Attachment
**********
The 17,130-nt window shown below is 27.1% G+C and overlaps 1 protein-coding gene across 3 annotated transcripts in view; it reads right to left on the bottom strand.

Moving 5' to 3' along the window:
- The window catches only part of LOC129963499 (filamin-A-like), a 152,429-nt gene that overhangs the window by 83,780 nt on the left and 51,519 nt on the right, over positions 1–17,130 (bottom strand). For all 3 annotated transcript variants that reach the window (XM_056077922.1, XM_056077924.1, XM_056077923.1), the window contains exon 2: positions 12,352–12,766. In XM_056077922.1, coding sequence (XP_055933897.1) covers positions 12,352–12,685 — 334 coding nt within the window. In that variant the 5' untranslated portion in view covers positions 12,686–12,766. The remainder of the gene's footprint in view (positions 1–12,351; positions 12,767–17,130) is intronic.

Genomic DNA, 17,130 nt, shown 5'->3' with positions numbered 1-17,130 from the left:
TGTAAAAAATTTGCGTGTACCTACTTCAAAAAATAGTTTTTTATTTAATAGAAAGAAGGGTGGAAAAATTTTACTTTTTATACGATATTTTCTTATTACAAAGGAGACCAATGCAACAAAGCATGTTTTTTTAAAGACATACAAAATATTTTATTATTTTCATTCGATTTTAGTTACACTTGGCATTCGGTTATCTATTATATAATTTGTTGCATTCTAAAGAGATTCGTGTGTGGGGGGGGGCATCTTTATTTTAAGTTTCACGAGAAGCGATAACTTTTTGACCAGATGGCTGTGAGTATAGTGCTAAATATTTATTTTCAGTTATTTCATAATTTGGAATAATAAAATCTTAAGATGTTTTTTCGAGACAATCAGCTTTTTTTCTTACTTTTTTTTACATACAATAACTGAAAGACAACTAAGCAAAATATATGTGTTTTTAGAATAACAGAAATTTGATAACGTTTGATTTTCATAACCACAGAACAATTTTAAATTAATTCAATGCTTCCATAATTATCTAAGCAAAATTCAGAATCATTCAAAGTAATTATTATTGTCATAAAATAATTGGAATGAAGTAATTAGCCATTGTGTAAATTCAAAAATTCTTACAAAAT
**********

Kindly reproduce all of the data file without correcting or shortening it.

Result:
The 17,130-nt window shown below is 27.1% G+C and overlaps 1 protein-coding gene across 3 annotated transcripts in view; it reads right to left on the bottom strand.

Moving 5' to 3' along the window:
- The window catches only part of LOC129963499 (filamin-A-like), a 152,429-nt gene that overhangs the window by 83,780 nt on the left and 51,519 nt on the right, over positions 1–17,130 (bottom strand). For all 3 annotated transcript variants that reach the window (XM_056077922.1, XM_056077924.1, XM_056077923.1), the window contains exon 2: positions 12,352–12,766. In XM_056077922.1, coding sequence (XP_055933897.1) covers positions 12,352–12,685 — 334 coding nt within the window. In that variant the 5' untranslated portion in view covers positions 12,686–12,766. The remainder of the gene's footprint in view (positions 1–12,351; positions 12,767–17,130) is intronic.

Genomic DNA, 17,130 nt, shown 5'->3' with positions numbered 1-17,130 from the left:
TGTAAAAAATTTGCGTGTACCTACTTCAAAAAATAGTTTTTTATTTAATAGAAAGAAGGGTGGAAAAATTTTACTTTTTATACGATATTTTCTTATTACAAAGGAGACCAATGCAACAAAGCATGTTTTTTTAAAGACATACAAAATATTTTATTATTTTCATTCGATTTTAGTTACACTTGGCATTCGGTTATCTATTATATAATTTGTTGCATTCTAAAGAGATTCGTGTGTGGGGGGGGGCATCTTTATTTTAAGTTTCACGAGAAGCGATAACTTTTTGACCAGATGGCTGTGAGTATAGTGCTAAATATTTATTTTCAGTTATTTCATAATTTGGAATAATAAAATCTTAAGATGTTTTTTCGAGACAATCAGCTTTTTTTCTTACTTTTTTTTACATACAATAACTGAAAGACAACTAAGCAAAATATATGTGTTTTTAGAATAACAGAAATTTGATAACGTTTGATTTTCATAACCACAGAACAATTTTAAATTAATTCAATGCTTCCATAATTATCTAAGCAAAATTCAGAATCATTCAAAGTAATTATTATTGTCATAAAATAATTGGAATGAAGTAATTAGCCATTGTGTAAATTCAAAAATTCTTACAAAAT